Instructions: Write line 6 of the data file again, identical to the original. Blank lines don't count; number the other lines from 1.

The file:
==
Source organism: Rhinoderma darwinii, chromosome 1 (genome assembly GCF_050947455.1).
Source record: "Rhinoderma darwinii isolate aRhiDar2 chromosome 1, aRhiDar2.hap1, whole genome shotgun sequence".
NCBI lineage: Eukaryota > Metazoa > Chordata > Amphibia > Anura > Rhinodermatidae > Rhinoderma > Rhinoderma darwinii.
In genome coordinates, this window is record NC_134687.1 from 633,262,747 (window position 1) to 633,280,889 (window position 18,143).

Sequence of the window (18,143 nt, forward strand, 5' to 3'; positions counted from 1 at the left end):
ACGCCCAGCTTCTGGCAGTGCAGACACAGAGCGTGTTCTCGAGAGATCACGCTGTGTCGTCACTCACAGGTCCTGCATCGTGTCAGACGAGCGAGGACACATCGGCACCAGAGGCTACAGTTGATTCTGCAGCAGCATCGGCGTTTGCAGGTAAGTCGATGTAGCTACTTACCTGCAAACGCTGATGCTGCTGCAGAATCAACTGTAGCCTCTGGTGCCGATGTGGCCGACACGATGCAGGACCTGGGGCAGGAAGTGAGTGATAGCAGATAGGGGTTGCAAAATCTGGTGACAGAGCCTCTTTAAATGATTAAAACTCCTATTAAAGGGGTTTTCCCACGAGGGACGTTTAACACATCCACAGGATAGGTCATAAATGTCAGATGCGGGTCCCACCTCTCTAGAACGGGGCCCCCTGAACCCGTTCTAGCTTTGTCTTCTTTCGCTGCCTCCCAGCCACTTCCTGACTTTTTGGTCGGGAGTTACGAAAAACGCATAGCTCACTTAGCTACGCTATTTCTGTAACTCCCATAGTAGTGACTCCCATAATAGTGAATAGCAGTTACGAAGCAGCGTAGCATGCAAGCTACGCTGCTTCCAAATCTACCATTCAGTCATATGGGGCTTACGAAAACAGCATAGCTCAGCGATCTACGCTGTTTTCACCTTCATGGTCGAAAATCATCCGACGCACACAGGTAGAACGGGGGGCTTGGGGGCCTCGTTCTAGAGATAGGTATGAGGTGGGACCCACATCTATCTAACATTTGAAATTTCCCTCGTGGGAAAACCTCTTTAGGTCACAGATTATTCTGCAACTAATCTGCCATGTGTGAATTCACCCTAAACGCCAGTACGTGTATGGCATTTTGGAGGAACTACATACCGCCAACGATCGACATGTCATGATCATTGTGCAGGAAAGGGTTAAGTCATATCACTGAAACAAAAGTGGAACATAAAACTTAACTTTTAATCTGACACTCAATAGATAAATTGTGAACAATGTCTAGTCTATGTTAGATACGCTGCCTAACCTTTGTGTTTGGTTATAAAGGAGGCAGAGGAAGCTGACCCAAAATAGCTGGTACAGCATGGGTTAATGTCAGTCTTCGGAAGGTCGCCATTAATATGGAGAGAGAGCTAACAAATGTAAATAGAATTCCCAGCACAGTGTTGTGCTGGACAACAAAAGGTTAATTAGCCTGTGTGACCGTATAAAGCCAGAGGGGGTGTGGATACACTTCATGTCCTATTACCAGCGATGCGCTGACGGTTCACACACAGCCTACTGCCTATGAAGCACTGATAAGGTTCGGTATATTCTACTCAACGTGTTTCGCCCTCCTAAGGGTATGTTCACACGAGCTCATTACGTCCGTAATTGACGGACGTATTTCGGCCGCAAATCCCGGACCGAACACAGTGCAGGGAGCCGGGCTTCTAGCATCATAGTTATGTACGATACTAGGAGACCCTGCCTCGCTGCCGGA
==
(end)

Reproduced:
ACGCCCAGCTTCTGGCAGTGCAGACACAGAGCGTGTTCTCGAGAGATCACGCTGTGTCGTCACTCACAGGTCCTGCATCGTGTCAGACGAGCGAGGACACATCGGCACCAGAGGCTACAGTTGATTCTGCAGCAGCATCGGCGTTTGCAGGTAAGTCGATGTAGCTACTTACCTGCAAACGCTGATGCTGCTGCAGAATCAACTGTAGCCTCTGGTGCCGATGTGGCCGACACGATGCAGGACCTGGGGCAGGAAGTGAGTGATAGCAGATAGGGGTTGCAAAATCTGGTGACAGAGCCTCTTTAAATGATTAAAACTCCTATTAAAGGGGTTTTCCCACGAGGGACGTTTAACACATCCACAGGATAGGTCATAAATGTCAGATGCGGGTCCCACCTCTCTAGAACGGGGCCCCCTGAACCCGTTCTAGCTTTGTCTTCTTTCGCTGCCTCCCAGCCACTTCCTGACTTTTTGGTCGGGAGTTACGAAAAACGCATAGCTCACTTAGCTACGCTATTTCTGTAACTCCCATAGTAGTGACTCCCATAATAGTGAATAGCAGTTACGAAGCAGCGTAGCATGCAAGCTACGCTGCTTCCAAATCTACCATTCAGTCATATGGGGCTTACGAAAACAGCATAGCTCAGCGATCTACGCTGTTTTCACCTTCATGGTCGAAAATCATCCGACGCACACAGGTAGAACGGGGGGCTTGGGGGCCTCGTTCTAGAGATAGGTATGAGGTGGGACCCACATCTATCTAACATTTGAAATTTCCCTCGTGGGAAAACCTCTTTAGGTCACAGATTATTCTGCAACTAATCTGCCATGTGTGAATTCACCCTAAACGCCAGTACGTGTATGGCATTTTGGAGGAACTACATACCGCCAACGATCGACATGTCATGATCATTGTGCAGGAAAGGGTTAAGTCATATCACTGAAACAAAAGTGGAACATAAAACTTAACTTTTAATCTGACACTCAATAGATAAATTGTGAACAATGTCTAGTCTATGTTAGATACGCTGCCTAACCTTTGTGTTTGGTTATAAAGGAGGCAGAGGAAGCTGACCCAAAATAGCTGGTACAGCATGGGTTAATGTCAGTCTTCGGAAGGTCGCCATTAATATGGAGAGAGAGCTAACAAATGTAAATAGAATTCCCAGCACAGTGTTGTGCTGGACAACAAAAGGTTAATTAGCCTGTGTGACCGTATAAAGCCAGAGGGGGTGTGGATACACTTCATGTCCTATTACCAGCGATGCGCTGACGGTTCACACACAGCCTACTGCCTATGAAGCACTGATAAGGTTCGGTATATTCTACTCAACGTGTTTCGCCCTCCTAAGGGTATGTTCACACGAGCTCATTACGTCCGTAATTGACGGACGTATTTCGGCCGCAAATCCCGGACCGAACACAGTGCAGGGAGCCGGGCTTCTAGCATCATAGTTATGTACGATACTAGGAGACCCTGCCTCGCTGCCGGA